In October 1935, a student protest was held at the University of Puerto Rico in support of the workers' strikes. Five nationalist students traveling in a car were shot by the police. Four of them died, as well as an innocent bystander. The police claimed self-defense in this event, known as the Río Piedras Massacre. In March 1937, the Nationalist Party held a parade in the city of Ponce to commemorate the abolition of slavery, celebrate Palm Sunday, and protest the imprisonment by the United States of Pedro Albizu Campos on sedition charges. The government revoked the municipal permit they had to hold the parade and began firing into the demonstrators, killing 19 people and wounding 200 civilians, including women, children, and spectators. This event is known as the Ponce Massacre. In 1948, the Gag Law (Ley de Mordaza) was enacted, making it a crime to own or display a Puerto Rican flag, speak or write about independence, or hold any assembly in favor of Puerto Rican independence. During this time, the FBI carried out the Counter Intelligence Program (Cointelpro), a surveillance project called "carpetas", to monitor, infiltrate, discredit, and disrupt political organizations it classified as "subversive."

During the 1950s after years of persecution and oppression, the Nationalist Party started a series of armed revolts throughout various cities in Puerto Rico and the United States, calling for Puerto Rican independence and to end colonialism. On March 1, 1954, four nationalists: Lolita Lebrón, Rafael Cancel Miranda, Andrés Figueroa Cordero, and Irvin Flores Rodríguez, attacked the U.S. House of Representatives to call attention to Puerto Rico’s independence cause. Five members of congress were wounded. The four nationalists were tried and convicted in federal courts and sentenced to long prison terms.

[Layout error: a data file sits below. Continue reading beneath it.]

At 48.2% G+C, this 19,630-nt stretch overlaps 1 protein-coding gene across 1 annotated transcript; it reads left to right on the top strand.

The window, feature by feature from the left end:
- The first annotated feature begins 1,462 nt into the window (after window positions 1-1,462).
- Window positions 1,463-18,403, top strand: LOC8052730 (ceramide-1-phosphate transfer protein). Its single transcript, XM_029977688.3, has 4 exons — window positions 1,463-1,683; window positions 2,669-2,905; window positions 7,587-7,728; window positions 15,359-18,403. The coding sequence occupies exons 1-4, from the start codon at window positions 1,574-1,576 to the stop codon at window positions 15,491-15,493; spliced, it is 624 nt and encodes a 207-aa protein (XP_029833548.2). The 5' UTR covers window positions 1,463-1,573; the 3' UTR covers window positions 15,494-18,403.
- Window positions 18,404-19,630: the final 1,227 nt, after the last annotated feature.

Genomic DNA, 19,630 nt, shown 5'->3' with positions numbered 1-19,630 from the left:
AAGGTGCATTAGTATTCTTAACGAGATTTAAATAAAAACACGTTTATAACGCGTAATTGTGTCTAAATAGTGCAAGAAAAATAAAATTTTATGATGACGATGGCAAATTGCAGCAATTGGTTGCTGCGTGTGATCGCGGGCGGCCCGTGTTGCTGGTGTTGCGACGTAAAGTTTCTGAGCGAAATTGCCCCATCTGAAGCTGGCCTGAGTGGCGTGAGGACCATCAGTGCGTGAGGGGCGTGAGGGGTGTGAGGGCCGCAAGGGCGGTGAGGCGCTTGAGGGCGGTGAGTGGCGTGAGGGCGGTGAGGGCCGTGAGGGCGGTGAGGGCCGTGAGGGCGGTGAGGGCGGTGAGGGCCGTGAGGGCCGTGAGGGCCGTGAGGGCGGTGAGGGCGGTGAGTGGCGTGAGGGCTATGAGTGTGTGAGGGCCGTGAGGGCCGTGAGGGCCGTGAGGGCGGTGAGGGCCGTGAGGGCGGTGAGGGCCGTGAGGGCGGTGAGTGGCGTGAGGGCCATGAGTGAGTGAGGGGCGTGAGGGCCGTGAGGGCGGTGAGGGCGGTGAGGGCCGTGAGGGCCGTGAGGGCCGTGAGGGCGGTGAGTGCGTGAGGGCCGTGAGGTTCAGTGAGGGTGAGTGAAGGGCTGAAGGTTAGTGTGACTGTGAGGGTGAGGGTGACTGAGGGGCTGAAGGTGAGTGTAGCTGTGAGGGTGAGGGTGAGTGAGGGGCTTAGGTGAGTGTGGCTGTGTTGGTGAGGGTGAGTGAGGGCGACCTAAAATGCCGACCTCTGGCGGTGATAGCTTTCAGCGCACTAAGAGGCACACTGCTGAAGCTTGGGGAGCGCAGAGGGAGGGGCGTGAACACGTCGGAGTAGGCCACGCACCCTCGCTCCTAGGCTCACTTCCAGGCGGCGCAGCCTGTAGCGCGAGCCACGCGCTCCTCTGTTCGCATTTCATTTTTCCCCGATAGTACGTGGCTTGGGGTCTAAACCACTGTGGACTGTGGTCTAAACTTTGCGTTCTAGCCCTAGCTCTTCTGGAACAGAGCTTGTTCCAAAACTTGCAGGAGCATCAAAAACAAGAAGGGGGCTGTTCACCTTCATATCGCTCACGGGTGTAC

As a result of colonialism, Puerto Ricans have migrated to the United States in large numbers since the 1950s to the present, mainly to survive recurring financial, governmental, employment, or environmental crises. During the late 1960s and 1970s, Puerto Ricans in the United States established different organizations in support of Puerto Rican causes, such as the right to self-determination and independence of Puerto Rico. This diaspora has been essential in supporting Puerto Rican interests and human rights.


0.67 Linear Feet (2 boxes, 18 oversized posters)


Posters, newsletters, newspapers, and documents about Puerto Rico, including materials related to the movement supporting the independence of Puerto Rico.


The collection in arranged in alphabetical order.


University of Florida Smathers Library Building

Alternate Form of Finding Aid

This guide is available in Spanish at

Acquisition Information

Accruals ongoing.

Related Materials

Latin American and Caribbean Special Collections: Puerto Rico Radical Literature.

Ruth M. Reynolds Papers, at Archives of the Puerto Rican Diaspora, Centro de Estudios Puertorriqueños Archives, Hunter College, CUNY.

Young Lords Newspaper Collection, at DePaul University Library, Chicago IL.

Palante (1970 - 1976), at New York University Library.

A Guide to the Puerto Rican Documents Collection
Finding aid created by Martha Kapelewski.
January 2022 (Updated May 2024)
Description rules
Finding Aid Prepared Using Dacs
Language of description
Script of description
Language of description note
Description is written in English.

Revision Statements

  • May 2024: This collection was renamed to Puerto Rican Documents Collection.

Repository Details

Part of the Special and Area Studies Collections, George A. Smathers Libraries, University of Florida Repository

George A. Smathers Libraries
PO Box 117005
Gainesville Florida 32611-7005 United States of America